Monday, May 4, 2009

Questions about Malay that just hit me...

Most of my memories of learning the Malay language are not happy ones. Being a victim of the Malaysian education system, which consists almost entirely of rote learning of facts, all doomed to be forgotten not 5 minutes after the obligatory exam, I feel quite justified in saying that. As such, Malay was also another subject simply to be swallowed, held down and regurgitated, and since dragging my hide through one absurd test after another, I never really gave the language much thought*.

In my limited experience, learning a new language when you're older is one of the most interesting and rewarding intellectual exercises imaginable. When you're young, and your mother tongue is happily making a home for itself in your head, language is an instinct, like learning to walk. Through sheer exposure to a language, we, as children, bearing that wonderfully human power of mimicry, consume vast amounts of linguistic information without really having to think about it. During the early years, the formulation of rules of phonetics, phonology, syntax, semantics and pragmatics all quietly cobbled together in our subconscious mind, such that even before entering any kind of formal schooling (for all the bloody good that does) we are quite capable of simple communication, and the framework is set to consume far more information thanks to this language instinct**.

But, as some of us may have found, learning language is a completely different matter once you're older and have passed many years seeing the world through the lens of your mother tongue. There will be new words, grammar, maybe even a completely different system of writing to memorize. There will be any number of little phrases that may well make no sense whatsoever unless viewed in the context of the culture that language evolved in. If you're truly cursed, you'll be trying to learn English, that most monstrous chimera among languages, bastard child of damn near every European culture that ever laid eyes on the white cliffs of Dover.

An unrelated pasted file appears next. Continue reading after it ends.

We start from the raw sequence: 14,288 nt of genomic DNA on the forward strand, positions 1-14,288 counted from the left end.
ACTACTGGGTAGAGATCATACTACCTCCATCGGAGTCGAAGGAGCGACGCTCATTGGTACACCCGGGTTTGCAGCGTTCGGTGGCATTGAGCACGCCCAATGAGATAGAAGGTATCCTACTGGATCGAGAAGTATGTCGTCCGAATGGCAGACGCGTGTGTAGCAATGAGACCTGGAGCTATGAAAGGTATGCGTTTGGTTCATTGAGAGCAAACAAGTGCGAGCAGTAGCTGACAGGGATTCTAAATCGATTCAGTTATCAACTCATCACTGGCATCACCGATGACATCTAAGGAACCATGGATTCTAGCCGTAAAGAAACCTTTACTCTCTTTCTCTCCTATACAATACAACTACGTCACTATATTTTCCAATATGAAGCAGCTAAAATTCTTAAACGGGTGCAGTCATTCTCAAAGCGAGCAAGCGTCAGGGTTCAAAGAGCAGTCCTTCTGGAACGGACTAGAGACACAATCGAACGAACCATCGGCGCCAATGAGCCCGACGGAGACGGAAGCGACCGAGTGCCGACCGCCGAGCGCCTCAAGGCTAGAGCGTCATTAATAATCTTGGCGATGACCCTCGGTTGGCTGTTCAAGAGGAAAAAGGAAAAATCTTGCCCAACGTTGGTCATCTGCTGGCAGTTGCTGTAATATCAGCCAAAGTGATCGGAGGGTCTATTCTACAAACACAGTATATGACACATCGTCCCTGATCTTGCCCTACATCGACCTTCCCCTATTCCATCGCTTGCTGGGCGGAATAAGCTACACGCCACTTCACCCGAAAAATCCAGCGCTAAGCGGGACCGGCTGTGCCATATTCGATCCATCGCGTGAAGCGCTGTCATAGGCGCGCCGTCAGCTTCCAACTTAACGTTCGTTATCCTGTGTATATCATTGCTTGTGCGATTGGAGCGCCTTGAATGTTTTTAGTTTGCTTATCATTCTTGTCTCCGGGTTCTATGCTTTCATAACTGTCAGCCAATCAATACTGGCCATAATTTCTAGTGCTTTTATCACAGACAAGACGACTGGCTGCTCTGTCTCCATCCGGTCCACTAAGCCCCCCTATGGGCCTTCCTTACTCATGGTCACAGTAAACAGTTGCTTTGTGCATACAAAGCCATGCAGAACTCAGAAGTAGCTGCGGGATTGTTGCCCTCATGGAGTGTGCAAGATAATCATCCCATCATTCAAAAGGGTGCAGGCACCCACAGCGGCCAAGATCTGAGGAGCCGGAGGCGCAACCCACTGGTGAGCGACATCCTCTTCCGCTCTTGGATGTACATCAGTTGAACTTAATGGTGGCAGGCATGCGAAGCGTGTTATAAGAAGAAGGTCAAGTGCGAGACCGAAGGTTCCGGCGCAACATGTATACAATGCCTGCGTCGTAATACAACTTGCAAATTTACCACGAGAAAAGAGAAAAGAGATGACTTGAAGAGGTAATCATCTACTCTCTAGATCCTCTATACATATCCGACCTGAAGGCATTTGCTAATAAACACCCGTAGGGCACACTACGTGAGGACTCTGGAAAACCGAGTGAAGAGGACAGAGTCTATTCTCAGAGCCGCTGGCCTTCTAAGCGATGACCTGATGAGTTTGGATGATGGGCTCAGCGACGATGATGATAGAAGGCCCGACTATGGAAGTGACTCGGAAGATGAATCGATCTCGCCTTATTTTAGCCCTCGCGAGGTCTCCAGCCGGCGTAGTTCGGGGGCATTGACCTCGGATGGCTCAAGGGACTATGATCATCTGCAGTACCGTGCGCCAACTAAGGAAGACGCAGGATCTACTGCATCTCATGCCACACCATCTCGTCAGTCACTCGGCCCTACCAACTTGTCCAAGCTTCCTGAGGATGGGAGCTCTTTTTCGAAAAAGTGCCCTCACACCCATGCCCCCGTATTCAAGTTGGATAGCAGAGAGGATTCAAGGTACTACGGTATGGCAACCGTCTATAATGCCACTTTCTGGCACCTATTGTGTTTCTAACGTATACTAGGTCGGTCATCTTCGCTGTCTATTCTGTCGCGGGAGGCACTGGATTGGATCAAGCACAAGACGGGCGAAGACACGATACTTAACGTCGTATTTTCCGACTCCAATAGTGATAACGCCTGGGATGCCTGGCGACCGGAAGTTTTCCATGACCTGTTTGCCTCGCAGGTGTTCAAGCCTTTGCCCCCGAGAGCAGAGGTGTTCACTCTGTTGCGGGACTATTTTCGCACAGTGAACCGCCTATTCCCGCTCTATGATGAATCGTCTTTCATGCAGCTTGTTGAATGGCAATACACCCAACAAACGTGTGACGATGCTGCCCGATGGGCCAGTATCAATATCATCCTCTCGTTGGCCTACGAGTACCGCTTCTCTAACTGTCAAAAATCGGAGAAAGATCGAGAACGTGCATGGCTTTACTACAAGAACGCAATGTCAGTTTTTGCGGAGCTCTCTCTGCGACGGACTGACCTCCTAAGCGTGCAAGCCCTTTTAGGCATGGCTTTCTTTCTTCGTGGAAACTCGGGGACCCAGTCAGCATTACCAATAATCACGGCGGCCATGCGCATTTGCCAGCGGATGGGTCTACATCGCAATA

Taking English as an example, on the face of it, it's a truly awful language to learn, riddled with more inconsistencies in grammar and spelling than you could shake a stick at. But dig past these blemishes and you'll find that to learn a language isn't merely an exercise in scarfing down new words and grammar, it is closely intertwined with the history and culture of the people(s) that spawned it. Every word has a tale to tell, and I for one cannot adequately express how much I've gained from learning Japanese these past few months***.

It's been well over a decade now since Malay was forced down my throat, and it occured to me that it might be worth a second look at, now that I'm old enough to know what it means to love knowledge for the sake of knowledge. So here's some questions about Malay that only recently struck me, in no particular order of importance, and mostly inspired by simple curiousity:

- I just learnt from Wikipe-tan that Malay is presently written in the Latin alphabet in a form known as Rumi. Where does this name come from? Does it have anything to do with the Persian poet of the same name? I'm pretty sure I didn't learn this in school. Why not?